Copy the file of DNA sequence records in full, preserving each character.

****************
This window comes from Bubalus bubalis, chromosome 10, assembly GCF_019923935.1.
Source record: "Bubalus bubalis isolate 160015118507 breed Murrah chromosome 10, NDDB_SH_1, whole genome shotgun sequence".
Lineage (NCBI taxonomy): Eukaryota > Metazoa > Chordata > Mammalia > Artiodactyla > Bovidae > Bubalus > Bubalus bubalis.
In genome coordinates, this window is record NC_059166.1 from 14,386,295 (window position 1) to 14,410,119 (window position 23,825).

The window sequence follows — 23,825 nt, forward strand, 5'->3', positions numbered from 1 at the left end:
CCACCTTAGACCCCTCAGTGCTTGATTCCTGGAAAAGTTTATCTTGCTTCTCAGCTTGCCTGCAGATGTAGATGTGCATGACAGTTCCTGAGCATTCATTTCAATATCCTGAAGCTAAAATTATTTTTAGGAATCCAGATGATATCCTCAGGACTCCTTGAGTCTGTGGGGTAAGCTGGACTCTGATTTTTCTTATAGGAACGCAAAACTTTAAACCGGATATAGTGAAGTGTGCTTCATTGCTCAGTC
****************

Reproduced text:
This window comes from Bubalus bubalis, chromosome 10, assembly GCF_019923935.1.
Source record: "Bubalus bubalis isolate 160015118507 breed Murrah chromosome 10, NDDB_SH_1, whole genome shotgun sequence".
Lineage (NCBI taxonomy): Eukaryota > Metazoa > Chordata > Mammalia > Artiodactyla > Bovidae > Bubalus > Bubalus bubalis.
In genome coordinates, this window is record NC_059166.1 from 14,386,295 (window position 1) to 14,410,119 (window position 23,825).

The window sequence follows — 23,825 nt, forward strand, 5'->3', positions numbered from 1 at the left end:
CCACCTTAGACCCCTCAGTGCTTGATTCCTGGAAAAGTTTATCTTGCTTCTCAGCTTGCCTGCAGATGTAGATGTGCATGACAGTTCCTGAGCATTCATTTCAATATCCTGAAGCTAAAATTATTTTTAGGAATCCAGATGATATCCTCAGGACTCCTTGAGTCTGTGGGGTAAGCTGGACTCTGATTTTTCTTATAGGAACGCAAAACTTTAAACCGGATATAGTGAAGTGTGCTTCATTGCTCAGTC